The classic takeaway done right! We had a lot of fun in the GP test kitchen re-creating four dishes usually only seen at 3am through bleary eyes. We took a selection of some popular takeaway dishes, stripped them back, and then rebuilt them using our quality and tasty meat – the results were surprisingly good, so we feel duty bound to pass them on for you to try at home. We even managed to talk the guys at Hawksmoor and Honest Burger in to adding a couple of theirs too, so keep an eye out for the next installment.
First up is the one, the only…
Battered sausage, chips and curry sauce
We won’t lie, we’re really, really proud of this one. Granted, a baffling amount of time was spent recreating a chip shop staple, but golly gosh it was amazing, and everyone should give it a go soon (maybe at the weekend though). The sauce really does have the essence of the stuff from the chippy, only the chippy is staffed by Heston, Nigella or similar.
In truth it’s the roasted chicken stock that takes an age to make, but we urge that you do because it’s so useful – want to replace those crumbly cubes festering in the cupboard? Make this. You only need 1/3 of stock for the recipe below, leaving you plenty with to pep up other dishes. And it really does make the curry sauce amazing – a cube, in this case, simply won’t cut it.
The tasting panel (v. serious business) widely agreed that this is the best way to cook sausages, ever – the meat is gently steamed within the batter giving it the same texture as our sausage rolls, but the crispy batter means you don’t miss the browned skin. Maybe go for a run the next day though, eh?
375g plain flour
2 tsp baking powder
½ tsp salt
500ml cold sparkling water
4 traditional sausages
2tbsp chicken fat (from stock) or vegetable oil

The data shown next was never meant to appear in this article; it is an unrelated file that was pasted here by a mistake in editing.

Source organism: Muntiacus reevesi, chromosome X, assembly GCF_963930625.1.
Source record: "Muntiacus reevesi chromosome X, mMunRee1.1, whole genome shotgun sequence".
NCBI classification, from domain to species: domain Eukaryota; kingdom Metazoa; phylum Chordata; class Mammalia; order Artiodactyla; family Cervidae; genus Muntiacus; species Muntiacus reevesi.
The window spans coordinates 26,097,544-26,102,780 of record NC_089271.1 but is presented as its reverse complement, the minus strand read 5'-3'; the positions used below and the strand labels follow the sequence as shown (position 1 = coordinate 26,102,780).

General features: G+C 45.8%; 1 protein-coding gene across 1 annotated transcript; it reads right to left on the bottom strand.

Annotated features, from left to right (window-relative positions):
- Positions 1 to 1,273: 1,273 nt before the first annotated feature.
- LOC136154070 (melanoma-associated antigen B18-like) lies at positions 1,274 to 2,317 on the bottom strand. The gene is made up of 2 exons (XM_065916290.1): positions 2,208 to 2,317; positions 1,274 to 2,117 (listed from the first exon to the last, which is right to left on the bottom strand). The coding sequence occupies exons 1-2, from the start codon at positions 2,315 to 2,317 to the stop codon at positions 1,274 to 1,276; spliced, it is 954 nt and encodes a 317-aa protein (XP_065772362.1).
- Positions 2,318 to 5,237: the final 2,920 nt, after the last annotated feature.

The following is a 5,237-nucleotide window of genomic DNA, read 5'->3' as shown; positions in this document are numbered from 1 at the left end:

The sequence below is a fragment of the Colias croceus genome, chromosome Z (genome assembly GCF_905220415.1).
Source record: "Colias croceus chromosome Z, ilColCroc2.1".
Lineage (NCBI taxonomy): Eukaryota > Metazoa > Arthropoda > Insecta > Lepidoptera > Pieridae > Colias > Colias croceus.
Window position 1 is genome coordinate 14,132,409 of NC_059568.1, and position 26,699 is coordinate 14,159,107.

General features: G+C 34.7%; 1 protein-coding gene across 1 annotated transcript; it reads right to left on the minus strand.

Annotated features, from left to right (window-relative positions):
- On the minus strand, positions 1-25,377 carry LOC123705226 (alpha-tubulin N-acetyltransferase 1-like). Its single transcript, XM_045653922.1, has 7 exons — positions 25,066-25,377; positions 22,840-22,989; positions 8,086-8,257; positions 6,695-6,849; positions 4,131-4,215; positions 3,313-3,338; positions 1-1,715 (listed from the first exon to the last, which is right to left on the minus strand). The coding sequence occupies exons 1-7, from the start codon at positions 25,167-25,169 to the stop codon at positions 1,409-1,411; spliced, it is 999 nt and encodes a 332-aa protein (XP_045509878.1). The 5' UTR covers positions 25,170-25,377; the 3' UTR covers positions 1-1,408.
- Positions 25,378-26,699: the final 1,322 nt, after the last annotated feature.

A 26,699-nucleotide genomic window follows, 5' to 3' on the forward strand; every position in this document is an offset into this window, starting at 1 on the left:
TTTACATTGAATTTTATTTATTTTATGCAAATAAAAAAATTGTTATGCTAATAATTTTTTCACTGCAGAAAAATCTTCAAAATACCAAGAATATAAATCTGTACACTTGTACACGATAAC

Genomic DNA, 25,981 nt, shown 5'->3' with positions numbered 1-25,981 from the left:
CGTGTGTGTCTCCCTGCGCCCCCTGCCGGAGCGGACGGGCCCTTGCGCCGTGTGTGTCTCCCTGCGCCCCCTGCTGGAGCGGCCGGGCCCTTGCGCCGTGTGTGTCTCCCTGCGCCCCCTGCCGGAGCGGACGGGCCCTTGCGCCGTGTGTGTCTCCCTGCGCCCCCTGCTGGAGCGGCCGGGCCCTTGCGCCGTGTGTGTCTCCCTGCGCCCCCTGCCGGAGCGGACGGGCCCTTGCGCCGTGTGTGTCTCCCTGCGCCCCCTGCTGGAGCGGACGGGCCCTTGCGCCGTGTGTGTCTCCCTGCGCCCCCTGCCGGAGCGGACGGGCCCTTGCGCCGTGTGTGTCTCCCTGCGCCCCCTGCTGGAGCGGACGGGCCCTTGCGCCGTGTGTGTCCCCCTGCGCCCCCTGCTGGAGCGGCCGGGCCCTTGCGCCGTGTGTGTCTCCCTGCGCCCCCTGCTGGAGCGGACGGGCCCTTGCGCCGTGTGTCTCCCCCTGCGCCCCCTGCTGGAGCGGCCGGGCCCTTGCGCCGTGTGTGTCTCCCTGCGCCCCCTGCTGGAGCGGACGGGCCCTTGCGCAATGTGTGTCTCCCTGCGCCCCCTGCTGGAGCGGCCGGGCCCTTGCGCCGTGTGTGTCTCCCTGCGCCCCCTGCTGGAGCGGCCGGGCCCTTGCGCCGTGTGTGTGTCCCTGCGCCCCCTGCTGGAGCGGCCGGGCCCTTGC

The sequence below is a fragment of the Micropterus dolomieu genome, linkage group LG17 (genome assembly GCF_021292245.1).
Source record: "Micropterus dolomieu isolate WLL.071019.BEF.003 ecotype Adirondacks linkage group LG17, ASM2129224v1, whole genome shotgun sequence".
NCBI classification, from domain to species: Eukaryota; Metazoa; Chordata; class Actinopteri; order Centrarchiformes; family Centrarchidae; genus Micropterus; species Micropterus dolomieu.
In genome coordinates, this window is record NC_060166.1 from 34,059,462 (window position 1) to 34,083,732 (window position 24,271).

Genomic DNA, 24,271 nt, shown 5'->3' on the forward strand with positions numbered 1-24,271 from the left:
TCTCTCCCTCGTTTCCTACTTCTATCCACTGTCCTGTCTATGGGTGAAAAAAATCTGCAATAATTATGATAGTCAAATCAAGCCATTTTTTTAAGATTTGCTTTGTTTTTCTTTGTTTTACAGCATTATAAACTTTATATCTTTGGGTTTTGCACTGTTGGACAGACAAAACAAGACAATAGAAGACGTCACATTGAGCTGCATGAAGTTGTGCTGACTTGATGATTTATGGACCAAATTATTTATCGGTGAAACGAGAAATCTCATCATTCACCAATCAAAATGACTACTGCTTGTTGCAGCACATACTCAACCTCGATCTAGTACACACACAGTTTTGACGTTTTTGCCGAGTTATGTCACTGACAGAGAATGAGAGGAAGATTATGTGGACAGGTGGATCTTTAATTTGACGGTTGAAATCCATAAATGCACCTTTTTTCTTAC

1 white onion, finely chopped
2 cloves garlic, minced
½ tsp cinnamon
½ tsp turmeric
330ml roasted chicken stock (see below)
½ jar GP pineapple chutney
Chips, to serve
- First, make the curry sauce. Heat the fat in a small saucepan over a low heat and add the onion and garlic. Gently cook until soft, add the dry spices, stir well and cook for a further two minutes. Add the jellied stock and pineapple chutney and simmer for 10 minutes. Taste, and if it is too intense due to the stock, add a drop of water and simmer for a further 5 minutes.
- Now batter your sausages (if you’re making your own chips too, you’ll need to do the first low-temperature fry before this). Heat the deep fat fryer to 180°C. Sieve the flour and baking powder into a large bowl and mix in the salt. Make a well in the middle and pour in the cold water, then get in there with a whisk and gently bring the whole lot together – don’t be too rough, or you’ll knock all the air out. It doesn’t have to be perfectly smooth – in fact the lumps turn into crispy bits. To fry, simply dip a sausage in the batter and coat well, and transfer to the fryer for 6-8 minutes (we could only fit two in at a time, so fry in batches and keep warm in the oven if necessary).
Serve with chips, salt and vinegar – and in paper to save on the washing up complete the authentic chippy experience
Roasted chicken stock
The GP test kitchen sees us jointing and roasting lots of birds for various things (especially at Christmas), and so we save any carcasses, veg trimmings, limp bits of celery and so on in the freezer for a big stock making session every now and then. As the veg trimmings and bones tend to be in smallish pieces, they have lots of surface area, and so roasting them before stock making makes for a really rich, savoury end result. This isn’t the kind of stock you’d use for delicate sauces or even a risotto; this is the reduced, powerful, dark, sliceable jelly you can use in the place of a stock cube for real oomph.
Two chicken carcasses (or same amount of bits and pieces)
3 ribs celery, chopped
2 leeks (or green trimmings from)
2 carrots, chopped
3 cloves garlic, peeled
2 white onions, with skins, chopped
Bunch of parsley (or parsley stalks)
Heat the oven to 200°C and put everything but the parsley into a roasting tray. Roast for around 15 minutes, so that everything becomes slightly caramelised (but avoid any black bits or you’ll end up with bitter stock). Tip everything into a stockpot or large saucepan, add the parsley and fill with liquid (water, or water and leftover white wine) until comfortably submerged by 4cm. Bring to the boil and then simmer very gently for three hours, occasionally skimming foam away from the surface. Strain out the solids and discard (don’t get confused and drain the stock down the sink!), then return the stock to the pan and reduce by two thirds – you should be left with around a litre. Allow to cool, then put in the fridge to set. Once set, remove the fat and reserve for frying, keep 1/3 of the stock for the curry recipe, freeze the rest in separate pieces to add to sauces and stews as necessary.